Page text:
Cystic fibrosis sufferers are dying at a young age because NHS money is failing to get through to the front line, according to charity research published this week.
The Cystic Fibrosis Trust says that the average life expectancy of patients is 31, but many are dying in their teens and early 20s because of differences in the length and quality of care.
The organisation claims that none of the 38 specialist centres receive sufficient funds, and that only nine of the centres are able to employ even half of the staff they need, with one saying it only had funding for 8 per cent of the required staff.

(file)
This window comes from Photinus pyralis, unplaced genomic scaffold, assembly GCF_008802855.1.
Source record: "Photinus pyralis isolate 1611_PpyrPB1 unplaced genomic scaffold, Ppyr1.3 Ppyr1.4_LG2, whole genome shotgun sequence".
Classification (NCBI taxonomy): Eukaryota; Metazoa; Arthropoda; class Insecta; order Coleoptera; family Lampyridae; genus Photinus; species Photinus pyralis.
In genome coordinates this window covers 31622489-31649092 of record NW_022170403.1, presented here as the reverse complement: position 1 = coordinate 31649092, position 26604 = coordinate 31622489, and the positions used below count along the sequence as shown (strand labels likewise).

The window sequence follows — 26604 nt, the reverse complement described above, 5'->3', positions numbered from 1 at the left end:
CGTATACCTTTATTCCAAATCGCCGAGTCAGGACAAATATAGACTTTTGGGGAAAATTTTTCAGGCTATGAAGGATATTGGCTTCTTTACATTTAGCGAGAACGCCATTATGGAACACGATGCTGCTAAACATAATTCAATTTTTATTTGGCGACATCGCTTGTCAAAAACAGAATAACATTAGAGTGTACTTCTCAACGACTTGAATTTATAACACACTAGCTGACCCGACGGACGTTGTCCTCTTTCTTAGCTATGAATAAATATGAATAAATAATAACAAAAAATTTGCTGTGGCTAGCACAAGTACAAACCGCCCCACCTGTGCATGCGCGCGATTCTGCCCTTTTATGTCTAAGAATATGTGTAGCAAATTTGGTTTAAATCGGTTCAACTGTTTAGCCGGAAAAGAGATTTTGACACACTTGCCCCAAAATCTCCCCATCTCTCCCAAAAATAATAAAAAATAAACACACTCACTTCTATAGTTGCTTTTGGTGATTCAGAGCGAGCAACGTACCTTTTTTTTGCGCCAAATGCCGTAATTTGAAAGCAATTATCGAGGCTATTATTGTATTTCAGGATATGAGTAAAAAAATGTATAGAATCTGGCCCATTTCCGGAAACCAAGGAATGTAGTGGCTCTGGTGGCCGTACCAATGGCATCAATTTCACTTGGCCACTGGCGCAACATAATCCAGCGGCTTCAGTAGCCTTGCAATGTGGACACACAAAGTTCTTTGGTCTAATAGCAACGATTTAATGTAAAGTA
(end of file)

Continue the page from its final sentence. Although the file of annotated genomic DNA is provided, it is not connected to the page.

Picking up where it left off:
"The welcome increase in NHS funding over recent years is simply not getting to the front line of cystic fibrosis carers," said trust chief executive Rosie Barnes.
Barnes has written to supporters saying the charity has been lobbying Labour since it came to power in 1997, but "we have not been able to persuade them to make the changes needed".